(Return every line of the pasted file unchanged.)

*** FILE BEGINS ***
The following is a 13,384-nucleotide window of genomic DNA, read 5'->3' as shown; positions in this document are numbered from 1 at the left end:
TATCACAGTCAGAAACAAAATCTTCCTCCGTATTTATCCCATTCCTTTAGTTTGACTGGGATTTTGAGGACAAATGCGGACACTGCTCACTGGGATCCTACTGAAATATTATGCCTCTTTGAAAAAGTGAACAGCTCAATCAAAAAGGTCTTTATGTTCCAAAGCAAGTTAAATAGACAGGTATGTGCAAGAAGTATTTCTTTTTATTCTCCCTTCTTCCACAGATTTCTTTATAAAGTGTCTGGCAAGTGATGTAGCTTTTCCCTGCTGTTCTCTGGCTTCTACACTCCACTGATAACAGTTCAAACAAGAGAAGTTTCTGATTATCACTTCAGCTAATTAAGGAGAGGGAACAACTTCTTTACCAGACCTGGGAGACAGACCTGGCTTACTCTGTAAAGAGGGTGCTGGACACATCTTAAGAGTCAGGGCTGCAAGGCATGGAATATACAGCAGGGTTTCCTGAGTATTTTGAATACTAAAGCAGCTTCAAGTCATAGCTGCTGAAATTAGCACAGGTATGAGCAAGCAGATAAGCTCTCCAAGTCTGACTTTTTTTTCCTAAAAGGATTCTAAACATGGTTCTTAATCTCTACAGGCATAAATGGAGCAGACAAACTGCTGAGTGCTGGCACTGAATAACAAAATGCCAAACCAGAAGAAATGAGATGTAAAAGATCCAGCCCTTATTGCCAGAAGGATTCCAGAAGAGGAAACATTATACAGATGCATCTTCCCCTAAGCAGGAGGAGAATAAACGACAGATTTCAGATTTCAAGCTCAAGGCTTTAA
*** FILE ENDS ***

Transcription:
The following is a 13,384-nucleotide window of genomic DNA, read 5'->3' as shown; positions in this document are numbered from 1 at the left end:
TATCACAGTCAGAAACAAAATCTTCCTCCGTATTTATCCCATTCCTTTAGTTTGACTGGGATTTTGAGGACAAATGCGGACACTGCTCACTGGGATCCTACTGAAATATTATGCCTCTTTGAAAAAGTGAACAGCTCAATCAAAAAGGTCTTTATGTTCCAAAGCAAGTTAAATAGACAGGTATGTGCAAGAAGTATTTCTTTTTATTCTCCCTTCTTCCACAGATTTCTTTATAAAGTGTCTGGCAAGTGATGTAGCTTTTCCCTGCTGTTCTCTGGCTTCTACACTCCACTGATAACAGTTCAAACAAGAGAAGTTTCTGATTATCACTTCAGCTAATTAAGGAGAGGGAACAACTTCTTTACCAGACCTGGGAGACAGACCTGGCTTACTCTGTAAAGAGGGTGCTGGACACATCTTAAGAGTCAGGGCTGCAAGGCATGGAATATACAGCAGGGTTTCCTGAGTATTTTGAATACTAAAGCAGCTTCAAGTCATAGCTGCTGAAATTAGCACAGGTATGAGCAAGCAGATAAGCTCTCCAAGTCTGACTTTTTTTTCCTAAAAGGATTCTAAACATGGTTCTTAATCTCTACAGGCATAAATGGAGCAGACAAACTGCTGAGTGCTGGCACTGAATAACAAAATGCCAAACCAGAAGAAATGAGATGTAAAAGATCCAGCCCTTATTGCCAGAAGGATTCCAGAAGAGGAAACATTATACAGATGCATCTTCCCCTAAGCAGGAGGAGAATAAACGACAGATTTCAGATTTCAAGCTCAAGGCTTTAA